The Lending Arena Grows Apace...
Markets continue to go from strength to strength, and our two listed names in the online lending arena continue to do well. LendingClub Corp. ($LC) posted solid results, but now understands fully well the meaning of “forward guidance” or outlook, and the impact it can have on a share price. The stock closed at $23.65 going into the results, only to close the next day at $20.51. Oops! In the meantime, LC continues to oscillate around the $20 level, looking for a base to form. Similar path for OnDeck Capital Inc. ($ONDK), from $19.37 to $16.42. So far, the numbers are solid, if not spectacular.
In terms of visibility, buzz, coverage etc., we continue to see a steady stream of news flow coming from US players, but increasingly, also from players in the United Kingdom. And we’re seeing an increasing number of situations whereby US companies are doing things in size, but overseas (UK mainly), and we’re seeing another movement as well, where a number of European companies (again, mainly the UK) are JV-ing or taking initiatives with US parties. So far the news flow, and so far so good.
With a number of leading players now being publicly traded, brokers, banks and other financial institutions are starting to publish research reports on these names in particular, and on the sector more in general. We were interested to see JMP Securities publishing “The next chapter in online lending”, with an update on market trends and key players. They detect eight key themes capturing the change in the landscape, compared to a few years ago – while talking about the ingredients of a “perfect storm”, which I summarize as “GFC, ZIRP and SM” (Great Financial Crisis, Zero Interest Rate Policy, Social Media).
Profits at Big Banks in Jeopardy
More importantly, you know that things are getting serious when the boys from Goldman Sachs Group Inc. (GS) publish a report (as part of a series), aptly titled “The Future of Finance, Part 1 – The Rise of the New Shadow Bank”. From the report: “…the twin forces of regulation and technology are opening the door for an expanding class of competitors to capture profit pools long controlled by banks…” Spoiler alert: they find $11 billion in annual profit at risk to leave the banking system over the next five years. Or about 7% of total profit (in 2014). Oops, again. Banks should start to take notice.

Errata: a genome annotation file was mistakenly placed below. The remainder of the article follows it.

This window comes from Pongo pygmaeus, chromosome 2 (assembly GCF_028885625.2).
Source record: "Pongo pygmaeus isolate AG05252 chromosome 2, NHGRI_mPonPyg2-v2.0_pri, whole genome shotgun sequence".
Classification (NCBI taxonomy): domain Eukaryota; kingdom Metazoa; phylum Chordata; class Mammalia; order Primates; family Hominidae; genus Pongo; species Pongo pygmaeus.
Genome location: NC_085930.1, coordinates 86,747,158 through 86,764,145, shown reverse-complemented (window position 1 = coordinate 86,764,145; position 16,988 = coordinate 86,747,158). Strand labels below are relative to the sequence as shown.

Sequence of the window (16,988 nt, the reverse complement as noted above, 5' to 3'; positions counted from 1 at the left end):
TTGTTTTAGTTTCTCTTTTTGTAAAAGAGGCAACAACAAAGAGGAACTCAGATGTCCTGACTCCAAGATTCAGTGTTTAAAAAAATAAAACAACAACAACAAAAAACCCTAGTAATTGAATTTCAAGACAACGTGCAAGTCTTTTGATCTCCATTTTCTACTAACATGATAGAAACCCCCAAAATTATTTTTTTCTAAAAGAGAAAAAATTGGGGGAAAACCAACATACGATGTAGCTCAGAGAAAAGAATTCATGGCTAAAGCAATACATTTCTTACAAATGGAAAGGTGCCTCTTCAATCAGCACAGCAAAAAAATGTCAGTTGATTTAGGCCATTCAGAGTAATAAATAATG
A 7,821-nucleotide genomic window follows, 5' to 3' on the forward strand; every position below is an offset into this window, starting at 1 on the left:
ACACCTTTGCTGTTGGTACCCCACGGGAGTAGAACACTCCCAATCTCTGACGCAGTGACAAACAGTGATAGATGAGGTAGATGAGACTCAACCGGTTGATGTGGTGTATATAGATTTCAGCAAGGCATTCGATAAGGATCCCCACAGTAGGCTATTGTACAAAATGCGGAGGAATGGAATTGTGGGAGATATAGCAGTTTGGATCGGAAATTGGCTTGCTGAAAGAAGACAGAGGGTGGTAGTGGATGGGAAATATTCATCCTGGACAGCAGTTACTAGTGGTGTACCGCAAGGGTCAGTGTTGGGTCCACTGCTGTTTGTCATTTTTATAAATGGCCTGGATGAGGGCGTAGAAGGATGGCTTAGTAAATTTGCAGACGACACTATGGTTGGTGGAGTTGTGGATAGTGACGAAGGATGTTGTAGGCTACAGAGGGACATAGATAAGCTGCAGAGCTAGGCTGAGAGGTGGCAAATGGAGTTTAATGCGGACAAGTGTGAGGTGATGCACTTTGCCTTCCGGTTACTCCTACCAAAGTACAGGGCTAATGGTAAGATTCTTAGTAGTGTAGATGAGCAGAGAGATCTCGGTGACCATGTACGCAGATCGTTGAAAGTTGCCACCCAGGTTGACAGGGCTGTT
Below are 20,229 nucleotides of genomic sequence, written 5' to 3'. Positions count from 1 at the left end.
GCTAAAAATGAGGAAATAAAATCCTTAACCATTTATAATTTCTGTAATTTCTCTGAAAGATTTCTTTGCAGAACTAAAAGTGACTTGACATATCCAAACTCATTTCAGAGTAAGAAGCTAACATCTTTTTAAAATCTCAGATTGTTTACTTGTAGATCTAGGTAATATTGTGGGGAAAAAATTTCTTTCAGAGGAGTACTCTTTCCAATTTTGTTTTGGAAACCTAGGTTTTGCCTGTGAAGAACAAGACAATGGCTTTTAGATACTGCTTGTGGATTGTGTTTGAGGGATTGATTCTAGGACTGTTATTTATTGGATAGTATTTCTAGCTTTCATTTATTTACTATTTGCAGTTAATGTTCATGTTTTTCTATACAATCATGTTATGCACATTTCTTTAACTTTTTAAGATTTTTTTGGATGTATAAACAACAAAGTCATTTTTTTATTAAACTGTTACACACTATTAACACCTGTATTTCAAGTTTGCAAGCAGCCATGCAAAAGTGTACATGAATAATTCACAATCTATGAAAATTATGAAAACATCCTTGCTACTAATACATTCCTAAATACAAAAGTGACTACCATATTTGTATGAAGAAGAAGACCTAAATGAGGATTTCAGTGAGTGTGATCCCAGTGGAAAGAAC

Now, most all of this is good - it's part of a normal and healthy development. And not unexpected, I might add.
But then, suddenly, there is something coming out of left field...business models that aggregate all this in novel ways, or that disrupts the disruptors. So bear with me for a moment, and get familiar with two names: Kickfurther and CashForce.
The Cool New Kids in Crowdfunding
Kickfurther has a very new take on inventory finance. Calling themselves the Evolution of Crowdfunding, the platform enables retail investors to directly invest in (part of) their favorite business’s inventory, which, upon selling through the business, will generate very attractive returns – think 7% to 10%, on a 2 to 4 month period. Do this all day long, and you’re looking at compelling APR’s. The platform just launched, and is getting solid traction in the market. But if you think about it for a moment, this model is really taking out the “disruptor”. After all, why go to one of the platforms to take out a short term loan when you can get it financed directly through your customers, fans or other supporters? They are also launching an affiliate store model, thereby giving users an extra opportunity to generate returns...very interesting, indeed.
CashForce is a very different animal. A European based financial software company that's now about to launch in the US, CashForce offers “total control of your cash flow” via a real time, dashboard-based interface. Automating cash forecasting on your ERP, it allows you to get deep insights into your future cash flows, helps you to take the right decision to increase cash flow, and most interestingly, picks finance solutions from their marketplace. To me, the latter feature is most interesting, as it is an approach that allows you to easily simulate the impact (again, in real time) of different scenarios, and pick the right third party finance solution through this marketplace, ultimately via APIs. So imagine, you’re running a scenario, and the systems tells you that you can optimize some of your flows by, for instance, taking out a loan, or consider a factoring solution. Through the Marketplace you will now be able, in real time, to simulate the impact of going with one of these solution vendors, and immediately see the impact of using that solution on your ongoing cash flow movements. And once you have selected an optimal solution through an API, you will be able to directly interface with that provider and go to implementation following agreed upon terms. A marketplace all right – but with a (CF) twist.
As I said in earlier contributions, and continue to repeat: you ain’t seen nothin’ yet.
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